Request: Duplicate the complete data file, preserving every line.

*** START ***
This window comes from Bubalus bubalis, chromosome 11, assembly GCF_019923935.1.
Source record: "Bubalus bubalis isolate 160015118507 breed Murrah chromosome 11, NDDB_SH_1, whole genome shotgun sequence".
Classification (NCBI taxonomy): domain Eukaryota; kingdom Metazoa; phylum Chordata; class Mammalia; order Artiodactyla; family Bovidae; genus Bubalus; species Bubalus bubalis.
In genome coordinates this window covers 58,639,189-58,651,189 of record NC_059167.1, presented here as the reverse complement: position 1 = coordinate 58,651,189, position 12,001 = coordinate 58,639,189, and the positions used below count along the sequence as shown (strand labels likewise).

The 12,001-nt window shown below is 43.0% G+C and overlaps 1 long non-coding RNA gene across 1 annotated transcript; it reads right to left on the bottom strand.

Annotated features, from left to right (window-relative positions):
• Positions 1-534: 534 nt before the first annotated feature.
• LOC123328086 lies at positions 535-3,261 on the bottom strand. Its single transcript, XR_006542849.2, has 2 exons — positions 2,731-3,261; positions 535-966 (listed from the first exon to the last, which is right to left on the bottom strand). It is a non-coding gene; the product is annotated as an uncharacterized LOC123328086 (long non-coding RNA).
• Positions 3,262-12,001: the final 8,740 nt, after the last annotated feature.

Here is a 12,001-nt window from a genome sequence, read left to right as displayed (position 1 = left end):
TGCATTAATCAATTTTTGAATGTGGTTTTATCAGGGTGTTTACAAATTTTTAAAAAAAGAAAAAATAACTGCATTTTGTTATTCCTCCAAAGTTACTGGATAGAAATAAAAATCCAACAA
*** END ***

This window comes from Bubalus bubalis, chromosome 11, assembly GCF_019923935.1.
Source record: "Bubalus bubalis isolate 160015118507 breed Murrah chromosome 11, NDDB_SH_1, whole genome shotgun sequence".
Classification (NCBI taxonomy): domain Eukaryota; kingdom Metazoa; phylum Chordata; class Mammalia; order Artiodactyla; family Bovidae; genus Bubalus; species Bubalus bubalis.
In genome coordinates this window covers 58,639,189-58,651,189 of record NC_059167.1, presented here as the reverse complement: position 1 = coordinate 58,651,189, position 12,001 = coordinate 58,639,189, and the positions used below count along the sequence as shown (strand labels likewise).

The 12,001-nt window shown below is 43.0% G+C and overlaps 1 long non-coding RNA gene across 1 annotated transcript; it reads right to left on the bottom strand.

Annotated features, from left to right (window-relative positions):
• Positions 1-534: 534 nt before the first annotated feature.
• LOC123328086 lies at positions 535-3,261 on the bottom strand. Its single transcript, XR_006542849.2, has 2 exons — positions 2,731-3,261; positions 535-966 (listed from the first exon to the last, which is right to left on the bottom strand). It is a non-coding gene; the product is annotated as an uncharacterized LOC123328086 (long non-coding RNA).
• Positions 3,262-12,001: the final 8,740 nt, after the last annotated feature.

Here is a 12,001-nt window from a genome sequence, read left to right as displayed (position 1 = left end):
TGCATTAATCAATTTTTGAATGTGGTTTTATCAGGGTGTTTACAAATTTTTAAAAAAAGAAAAAATAACTGCATTTTGTTATTCCTCCAAAGTTACTGGATAGAAATAAAAATCCAACAA